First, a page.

Yellowjacket Control - Spring Is the Best Time to Do It!

By Joerg Schmidt-Bailey, Integrated Pest Management Educator, University of Illinois Extension Countryside Center

Reprinted from The Illinois Fruit and Vegetable News, Vol. 7, No. 6 April 25, 2001

Unlike honey bees (Apis mellifera), which winter as an entire colony containing thousands of individual bees, yellowjacket wasps (Vespula vulgaris, Vespula germanica) do not winter as colonies. Only mated yellowjacket queens survive winter in a hibernating state, hidden in protected places such as soil cavities, leaf litter, compost piles, hollow logs, under bark, stumps, firewood (remember this when you bring it inside!) and behind wall siding. They start hiding in these places around November and will stay there until the temperatures start to become spring-like in April. Then the queens, which are about 3/4 of an inch (19mm) long, with alternating black and yellow stripes on their bodies, emerge, feed on insect prey and nectar sources and start looking immediately for a new nest-site. Potential and preferred sites include uninhabited rodent burrows, clustered tree branches, dense shrubs, garages, sheds, attics, spaces behind wall siding, under eaves on buildings, under porches, and inside buildings in hollow walls and floors. After they choose a site, the queens start building a little paper-like nest using weathered wood, bark and their own saliva. The initial nest contains no more then 40-50 cells in which the queen lays one egg per cell. It takes around a month for the eggs to turn into adult worker wasps. During the summer month the nest will grow to a population of several thousand individuals.

It is with good reason that I described the behavior of the yellowjacket queens and their initial nest building in such detail - because it is exactly the biology of the yellowjackets which allows you to easily and efficiently control them in early spring around your house. You only have to deal with a single wasp, and you have a whole month to do so before the nest begins to grow. Here are a few pointers on yellowjacket control:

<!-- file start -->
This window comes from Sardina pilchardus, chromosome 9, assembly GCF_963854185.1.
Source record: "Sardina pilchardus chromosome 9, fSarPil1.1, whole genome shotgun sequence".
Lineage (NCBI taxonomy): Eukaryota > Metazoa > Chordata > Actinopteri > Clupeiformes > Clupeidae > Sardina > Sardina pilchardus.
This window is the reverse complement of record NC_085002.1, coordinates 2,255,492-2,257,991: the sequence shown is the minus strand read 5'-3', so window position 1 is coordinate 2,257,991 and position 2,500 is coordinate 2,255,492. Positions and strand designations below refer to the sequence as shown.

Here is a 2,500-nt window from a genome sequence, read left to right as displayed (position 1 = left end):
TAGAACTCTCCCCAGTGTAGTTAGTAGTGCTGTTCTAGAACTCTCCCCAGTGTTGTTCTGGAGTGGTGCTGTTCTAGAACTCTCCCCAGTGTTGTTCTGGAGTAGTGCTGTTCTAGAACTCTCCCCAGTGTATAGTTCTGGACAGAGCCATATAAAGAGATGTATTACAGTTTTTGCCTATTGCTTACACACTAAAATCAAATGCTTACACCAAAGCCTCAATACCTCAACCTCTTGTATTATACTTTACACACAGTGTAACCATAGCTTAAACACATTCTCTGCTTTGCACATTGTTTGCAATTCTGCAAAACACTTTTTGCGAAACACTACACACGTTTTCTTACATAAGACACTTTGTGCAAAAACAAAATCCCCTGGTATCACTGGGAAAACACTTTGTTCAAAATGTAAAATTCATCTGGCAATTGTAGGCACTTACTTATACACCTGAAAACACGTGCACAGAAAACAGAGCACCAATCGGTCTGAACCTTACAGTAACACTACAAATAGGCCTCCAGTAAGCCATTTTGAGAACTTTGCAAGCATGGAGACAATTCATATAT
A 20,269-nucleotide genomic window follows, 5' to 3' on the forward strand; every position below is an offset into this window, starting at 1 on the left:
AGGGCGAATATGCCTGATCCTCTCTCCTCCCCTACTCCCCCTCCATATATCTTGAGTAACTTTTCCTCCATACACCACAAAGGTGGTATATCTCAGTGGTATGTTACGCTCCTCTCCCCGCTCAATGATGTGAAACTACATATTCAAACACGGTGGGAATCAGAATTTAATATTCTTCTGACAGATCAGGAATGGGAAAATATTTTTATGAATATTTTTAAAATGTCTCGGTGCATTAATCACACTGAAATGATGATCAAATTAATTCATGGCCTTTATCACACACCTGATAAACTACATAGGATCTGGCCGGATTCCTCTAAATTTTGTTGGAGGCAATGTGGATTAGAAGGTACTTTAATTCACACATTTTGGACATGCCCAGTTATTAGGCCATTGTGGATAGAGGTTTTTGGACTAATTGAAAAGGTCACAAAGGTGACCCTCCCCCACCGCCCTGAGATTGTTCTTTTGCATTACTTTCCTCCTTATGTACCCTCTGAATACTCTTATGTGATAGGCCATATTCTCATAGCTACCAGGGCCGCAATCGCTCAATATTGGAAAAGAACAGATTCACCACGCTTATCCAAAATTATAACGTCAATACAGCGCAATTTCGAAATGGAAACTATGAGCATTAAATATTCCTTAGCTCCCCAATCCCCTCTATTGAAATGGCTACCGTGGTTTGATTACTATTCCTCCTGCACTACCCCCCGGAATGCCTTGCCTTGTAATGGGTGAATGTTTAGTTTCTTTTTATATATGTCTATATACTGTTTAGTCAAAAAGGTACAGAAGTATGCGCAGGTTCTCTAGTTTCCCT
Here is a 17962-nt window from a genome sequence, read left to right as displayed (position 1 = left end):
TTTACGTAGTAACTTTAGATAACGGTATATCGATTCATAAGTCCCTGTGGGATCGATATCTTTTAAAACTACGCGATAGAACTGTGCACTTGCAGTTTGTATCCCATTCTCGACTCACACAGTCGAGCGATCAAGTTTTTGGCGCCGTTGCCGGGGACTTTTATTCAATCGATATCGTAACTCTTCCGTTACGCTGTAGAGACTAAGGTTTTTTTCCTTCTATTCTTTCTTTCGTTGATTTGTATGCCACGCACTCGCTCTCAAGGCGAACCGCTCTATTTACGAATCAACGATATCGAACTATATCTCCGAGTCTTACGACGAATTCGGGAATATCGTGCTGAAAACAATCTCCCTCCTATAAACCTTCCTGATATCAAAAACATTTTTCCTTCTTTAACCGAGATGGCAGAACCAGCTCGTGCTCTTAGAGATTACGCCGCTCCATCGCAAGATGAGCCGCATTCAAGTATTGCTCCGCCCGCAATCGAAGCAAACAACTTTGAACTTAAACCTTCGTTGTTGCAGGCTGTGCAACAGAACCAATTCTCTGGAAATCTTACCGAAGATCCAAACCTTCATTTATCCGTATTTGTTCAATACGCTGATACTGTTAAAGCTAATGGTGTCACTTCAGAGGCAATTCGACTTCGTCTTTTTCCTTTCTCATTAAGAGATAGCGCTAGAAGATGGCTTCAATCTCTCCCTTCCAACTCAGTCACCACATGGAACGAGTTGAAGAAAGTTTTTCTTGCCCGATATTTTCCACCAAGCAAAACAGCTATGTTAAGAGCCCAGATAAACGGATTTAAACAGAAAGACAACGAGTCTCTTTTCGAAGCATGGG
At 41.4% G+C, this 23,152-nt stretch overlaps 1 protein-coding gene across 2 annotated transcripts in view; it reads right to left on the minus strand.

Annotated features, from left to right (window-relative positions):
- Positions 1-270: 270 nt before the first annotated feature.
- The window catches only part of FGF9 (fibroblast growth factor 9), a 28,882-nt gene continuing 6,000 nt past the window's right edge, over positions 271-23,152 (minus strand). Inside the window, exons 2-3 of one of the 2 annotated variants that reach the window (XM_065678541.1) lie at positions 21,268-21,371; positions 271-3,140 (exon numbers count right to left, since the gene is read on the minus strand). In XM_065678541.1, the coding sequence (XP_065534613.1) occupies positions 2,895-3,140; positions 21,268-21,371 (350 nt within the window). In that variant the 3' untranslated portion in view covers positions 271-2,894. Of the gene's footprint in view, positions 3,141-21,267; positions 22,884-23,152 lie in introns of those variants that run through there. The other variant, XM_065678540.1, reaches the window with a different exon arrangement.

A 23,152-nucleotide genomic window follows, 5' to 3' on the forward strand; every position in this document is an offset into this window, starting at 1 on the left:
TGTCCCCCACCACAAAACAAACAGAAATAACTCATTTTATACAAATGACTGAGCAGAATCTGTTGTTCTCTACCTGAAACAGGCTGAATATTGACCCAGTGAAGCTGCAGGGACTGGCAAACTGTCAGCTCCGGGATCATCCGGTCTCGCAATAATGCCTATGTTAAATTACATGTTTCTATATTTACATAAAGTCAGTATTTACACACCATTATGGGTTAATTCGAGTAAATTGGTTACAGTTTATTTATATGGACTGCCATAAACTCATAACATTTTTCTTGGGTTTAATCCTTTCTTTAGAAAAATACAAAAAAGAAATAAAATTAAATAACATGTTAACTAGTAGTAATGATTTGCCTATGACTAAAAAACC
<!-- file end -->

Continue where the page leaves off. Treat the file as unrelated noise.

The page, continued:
• Tour and scout your property regularly in early spring for potential nest-sites and yellowjacket queens on their "nest-hunting" flights.
  • Fill rodent burrows with soil, check the siding of your house, garage and shed for openings and cracks and fill them or apply wire screen to prevent the queens from entering. Wire screen also works well for porches and on attic ventilation openings. And it will protect you for more than just yellowjackets!
  • If you encounter a queen that has already started its initial nest, get the fly swatter out, kill the queen and remove the nest. Not the other way around, because the queen will defend the nest! If you are not brave enough to do it (it is only a single wasp, but I know they are quite intimidating), you can place a few commercial yellowjacket traps close to the locations on your property where you want to prevent nest building. These traps use either a wasp specific smell (pheromone) or the smell of food to attract and trap them.

This article originally appeared in the May 11, 2001 issue, p. 55.


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